Hospitals question CMS' non-HEU moly proposal

September 06, 2012
by Brendon Nafziger, DOTmed News Associate Editor
A Medicare proposal to pay hospitals more for using a nuclear medicine imaging agent that's not derived from weapons-grade uranium might come from the worthiest of motives -- keeping weaponizable radioactive material out of the hands of bad guys -- but hospitals, a group purchasing organization and a radioisotope supplier worry that the proposed plan is premature.

"We're all in favor of moving toward this, but it needs to be a more realistic kind of policy," Roslyne Schulman, director of policy development with the American Hospital Association, one of the groups skeptical of the proposed rule, told DOTmed News.

In a hospital payment rule first floated this summer, the Centers for Medicare and Medicaid Services said it plans to pay hospitals $10 per dose extra for technetium-99 exclusively derived from non-highly enriched uranium sources, which in practice means from low enriched uranium sources. The change, part of the proposed Medicare Hospital Outpatient Prospective Payment System, would go into effect next year.

Tc-99m is used in millions of nuclear imaging exams annually, for scans of the heart, brain, thyroid and kidneys. It's a short-lived radioactive agent created by "milking" its parent isotope, molybdenum-99, in technetium generators supplied to hospitals by radiopharmacies. Moly-99 is itself made by bombarding uranium targets with neutrons in a nuclear reactor -- something done at only a handful of sites around the world.


While hospital groups say they support the non-proliferation efforts in principle, in letters commenting on the Medicare rule sent last week, they worry that the proposed extra payment might not be enough to cover the extra costs associated with the shift. Also, the supply of LEU-derived moly is, for now, too small and too unstable to meet the needs of current users.

"Our concern is that CMS proposes to provide the extra payment only when 100 percent of the isotope was derived from low-enriched uranium," Danielle Lloyd, vice president of policy with Premier healthcare alliance, a GPO, told DOTmed News in an e-mailed statement. "There is not enough low-enriched uranium produced in the world today to satisfy the demand of just the U.S."

Currently, only two reactors in the world supply LEU moly to the U.S.: the Opal reactor in Australia and the Safari reactor in South Africa, according to comments by Covidien, a radioisotope supplier that says it is working to convert to non-HEU sources by 2015.

Combined, the South African and Australian reactors could only supply, on average, 630 6-day Curies of non-highly enriched uranium moly per week, just 12 percent of the United States' estimated 2013 weekly moly needs of approximately 5,200 6-day Curies, Covidien said in its CMS letter. The two reactors would also not be scheduled to supply isotopes throughout the entire year, Covidien said.

Cost adjustment

The $10 extra per dose also might not be enough to cover the greater expense of using LEU-derived Tc-99m. In its letter, AHA requested that CMS explain how the adjustment would be enough to "incent hospital behavior."

For one, the product seems to be more expensive to produce. Covidien noted that capital expenses involved in the shift to LEU, such as building new reactors or particle accelerators, as well as the cost of long-term storage of the greater amounts of waste produced, all could increase product costs. Also, because of the tight supply, increased demand for non-HEU moly driven by the CMS policy could raise the price even further.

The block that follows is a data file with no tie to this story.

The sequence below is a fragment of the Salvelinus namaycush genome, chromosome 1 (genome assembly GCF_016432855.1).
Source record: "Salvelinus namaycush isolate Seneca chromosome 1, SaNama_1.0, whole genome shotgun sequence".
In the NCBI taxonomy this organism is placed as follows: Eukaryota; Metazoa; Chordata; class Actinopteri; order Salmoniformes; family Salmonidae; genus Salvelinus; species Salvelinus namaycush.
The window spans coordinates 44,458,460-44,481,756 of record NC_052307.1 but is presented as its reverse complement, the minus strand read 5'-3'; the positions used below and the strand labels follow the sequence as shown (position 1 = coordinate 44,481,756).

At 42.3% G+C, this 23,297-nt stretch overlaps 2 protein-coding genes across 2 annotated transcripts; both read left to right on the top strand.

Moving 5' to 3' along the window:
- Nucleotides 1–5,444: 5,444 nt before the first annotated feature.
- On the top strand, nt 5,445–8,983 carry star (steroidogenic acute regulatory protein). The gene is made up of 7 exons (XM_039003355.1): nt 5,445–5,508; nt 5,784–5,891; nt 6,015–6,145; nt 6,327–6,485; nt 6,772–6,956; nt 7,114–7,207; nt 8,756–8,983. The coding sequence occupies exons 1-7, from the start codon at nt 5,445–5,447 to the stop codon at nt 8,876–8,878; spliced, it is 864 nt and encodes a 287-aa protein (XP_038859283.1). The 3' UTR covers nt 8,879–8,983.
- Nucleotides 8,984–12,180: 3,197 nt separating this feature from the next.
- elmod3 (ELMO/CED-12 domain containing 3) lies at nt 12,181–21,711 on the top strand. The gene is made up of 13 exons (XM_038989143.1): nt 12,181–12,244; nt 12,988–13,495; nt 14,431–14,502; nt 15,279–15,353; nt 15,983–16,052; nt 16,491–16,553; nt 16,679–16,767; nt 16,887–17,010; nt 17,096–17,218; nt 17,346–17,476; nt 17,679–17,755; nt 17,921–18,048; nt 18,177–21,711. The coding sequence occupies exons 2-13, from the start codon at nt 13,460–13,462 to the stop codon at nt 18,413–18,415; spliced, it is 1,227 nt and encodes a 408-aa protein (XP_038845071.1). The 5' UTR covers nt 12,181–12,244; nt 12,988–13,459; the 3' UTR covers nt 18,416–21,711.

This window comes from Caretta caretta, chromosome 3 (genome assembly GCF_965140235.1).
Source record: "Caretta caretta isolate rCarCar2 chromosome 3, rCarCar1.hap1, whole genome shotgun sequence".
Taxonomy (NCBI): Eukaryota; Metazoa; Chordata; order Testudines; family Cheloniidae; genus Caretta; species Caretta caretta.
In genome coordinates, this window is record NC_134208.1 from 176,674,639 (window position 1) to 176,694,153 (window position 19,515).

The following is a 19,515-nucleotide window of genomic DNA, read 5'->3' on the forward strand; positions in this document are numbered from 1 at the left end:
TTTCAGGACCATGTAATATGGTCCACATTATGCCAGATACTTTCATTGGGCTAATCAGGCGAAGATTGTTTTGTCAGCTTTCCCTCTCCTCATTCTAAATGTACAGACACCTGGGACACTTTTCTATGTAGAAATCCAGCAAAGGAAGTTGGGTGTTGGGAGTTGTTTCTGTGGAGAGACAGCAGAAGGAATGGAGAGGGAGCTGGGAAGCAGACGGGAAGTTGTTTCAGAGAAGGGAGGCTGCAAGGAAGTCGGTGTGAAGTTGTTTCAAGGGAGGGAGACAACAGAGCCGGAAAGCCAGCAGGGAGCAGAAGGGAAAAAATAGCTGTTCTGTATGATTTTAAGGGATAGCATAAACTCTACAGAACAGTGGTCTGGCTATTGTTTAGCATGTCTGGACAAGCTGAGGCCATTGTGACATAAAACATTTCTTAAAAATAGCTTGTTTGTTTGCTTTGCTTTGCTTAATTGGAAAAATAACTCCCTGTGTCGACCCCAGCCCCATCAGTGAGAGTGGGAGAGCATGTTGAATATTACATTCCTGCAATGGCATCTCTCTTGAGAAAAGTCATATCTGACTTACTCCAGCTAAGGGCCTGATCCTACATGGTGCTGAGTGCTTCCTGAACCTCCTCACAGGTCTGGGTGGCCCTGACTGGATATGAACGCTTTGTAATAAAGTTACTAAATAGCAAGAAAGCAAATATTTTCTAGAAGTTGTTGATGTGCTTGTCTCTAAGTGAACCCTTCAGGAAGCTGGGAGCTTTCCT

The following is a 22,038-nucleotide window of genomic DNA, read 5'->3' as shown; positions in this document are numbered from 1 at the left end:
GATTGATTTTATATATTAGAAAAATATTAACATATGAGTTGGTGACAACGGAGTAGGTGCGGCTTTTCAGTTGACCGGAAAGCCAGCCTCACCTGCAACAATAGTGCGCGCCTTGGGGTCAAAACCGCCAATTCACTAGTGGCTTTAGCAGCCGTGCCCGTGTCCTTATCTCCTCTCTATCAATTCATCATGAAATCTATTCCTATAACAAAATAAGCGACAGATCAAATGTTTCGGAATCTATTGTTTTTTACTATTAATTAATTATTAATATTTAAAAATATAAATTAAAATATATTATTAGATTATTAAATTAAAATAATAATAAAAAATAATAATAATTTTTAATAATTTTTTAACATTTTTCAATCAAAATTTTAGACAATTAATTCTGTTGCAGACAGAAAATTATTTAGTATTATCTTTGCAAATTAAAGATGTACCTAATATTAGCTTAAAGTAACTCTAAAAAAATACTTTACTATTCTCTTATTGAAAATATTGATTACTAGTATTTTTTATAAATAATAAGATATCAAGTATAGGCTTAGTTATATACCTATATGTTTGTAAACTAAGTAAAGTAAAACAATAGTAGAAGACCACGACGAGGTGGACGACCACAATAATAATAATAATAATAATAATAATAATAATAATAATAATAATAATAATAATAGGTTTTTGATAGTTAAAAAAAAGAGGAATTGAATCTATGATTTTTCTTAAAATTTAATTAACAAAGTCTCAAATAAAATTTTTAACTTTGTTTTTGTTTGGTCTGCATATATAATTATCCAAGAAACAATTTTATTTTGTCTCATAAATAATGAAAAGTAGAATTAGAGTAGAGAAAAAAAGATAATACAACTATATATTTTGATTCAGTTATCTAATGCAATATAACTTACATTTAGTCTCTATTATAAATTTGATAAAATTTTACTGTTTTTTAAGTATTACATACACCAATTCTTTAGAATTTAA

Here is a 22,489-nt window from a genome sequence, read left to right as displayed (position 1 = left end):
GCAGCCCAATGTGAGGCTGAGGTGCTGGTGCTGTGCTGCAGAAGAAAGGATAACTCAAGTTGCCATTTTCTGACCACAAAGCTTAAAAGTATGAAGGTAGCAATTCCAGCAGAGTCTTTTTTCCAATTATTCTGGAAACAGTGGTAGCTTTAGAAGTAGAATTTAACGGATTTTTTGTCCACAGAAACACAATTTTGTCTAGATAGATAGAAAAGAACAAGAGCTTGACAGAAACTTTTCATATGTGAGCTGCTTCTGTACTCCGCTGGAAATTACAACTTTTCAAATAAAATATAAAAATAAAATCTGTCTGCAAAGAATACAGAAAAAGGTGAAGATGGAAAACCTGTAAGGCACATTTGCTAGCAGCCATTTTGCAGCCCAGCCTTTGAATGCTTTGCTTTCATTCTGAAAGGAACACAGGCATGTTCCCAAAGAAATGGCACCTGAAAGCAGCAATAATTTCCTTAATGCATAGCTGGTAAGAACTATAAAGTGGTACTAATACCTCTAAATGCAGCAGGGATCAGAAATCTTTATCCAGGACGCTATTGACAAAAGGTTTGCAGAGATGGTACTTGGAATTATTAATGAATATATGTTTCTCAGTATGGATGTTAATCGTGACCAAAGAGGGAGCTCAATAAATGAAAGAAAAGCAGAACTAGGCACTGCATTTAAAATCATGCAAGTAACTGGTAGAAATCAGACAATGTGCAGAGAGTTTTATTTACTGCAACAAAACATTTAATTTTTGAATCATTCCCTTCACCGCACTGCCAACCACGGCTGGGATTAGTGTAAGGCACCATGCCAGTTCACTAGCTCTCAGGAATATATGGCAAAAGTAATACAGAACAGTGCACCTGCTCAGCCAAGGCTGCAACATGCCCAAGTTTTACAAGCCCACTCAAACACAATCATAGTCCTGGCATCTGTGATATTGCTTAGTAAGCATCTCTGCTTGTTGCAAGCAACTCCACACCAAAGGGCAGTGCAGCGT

Hospitals, in turn, would also have to bear new administrative burdens and their associated costs, the AHA said.

To get the price adjustment, hospitals would have to report a new HCPCS code, QXXXX, for each dose. While they wouldn't need to certify the Tc-99m dose was derived from a non-HEU source in that filing, they would need documentation on hand in case of an audit, AHA said in its letter. That means hospitals would have to create and maintain compliance policies to monitor HEU and non-HEU purchases, which would require additional personnel time and an IT infrastructure built around the dual-track recordkeeping, the AHA said.

"On the hospital side, for instance, implementing a new code, tracking which product is used, determining if it is certified, and then ensuring billing accuracy, results in higher administrative costs in addition to the actual price difference of the product," Premier's Lloyd said.

Mixing it up

As with some other respondents, AHA said if CMS goes ahead with its non-HEU moly plan, it should at least give participants higher per-dose payment adjustments and phase it in over several years, as the LEU-sourced supply chain becomes more diversified and robust.

One recommendation largely shared among CMS' correspondents was to allow the payment adjustments to apply to mixed doses: blended non-HEU and HEU generators, rather than ones exclusively derived from non-weapons grade sources. This would take into account the relatively scarcer supply of the material. Also, Covidien said requiring only 100 percent non-HEU sources for the adjustment would force manufacturers to segregate HEU from non-HEU sources in the supply chain, a "significant operational challenge" that in turn could create "hidden supply risks and costs beyond those estimated."

"The administration is proposing this as a way to incentivize manufacturing to produce more, but it's not going to work if the payment is inadequate and the policy is burdensome," Schulman observed.

For now, though, stakeholders have to wait to see what CMS decides. The agency is expected to release the final rule by November.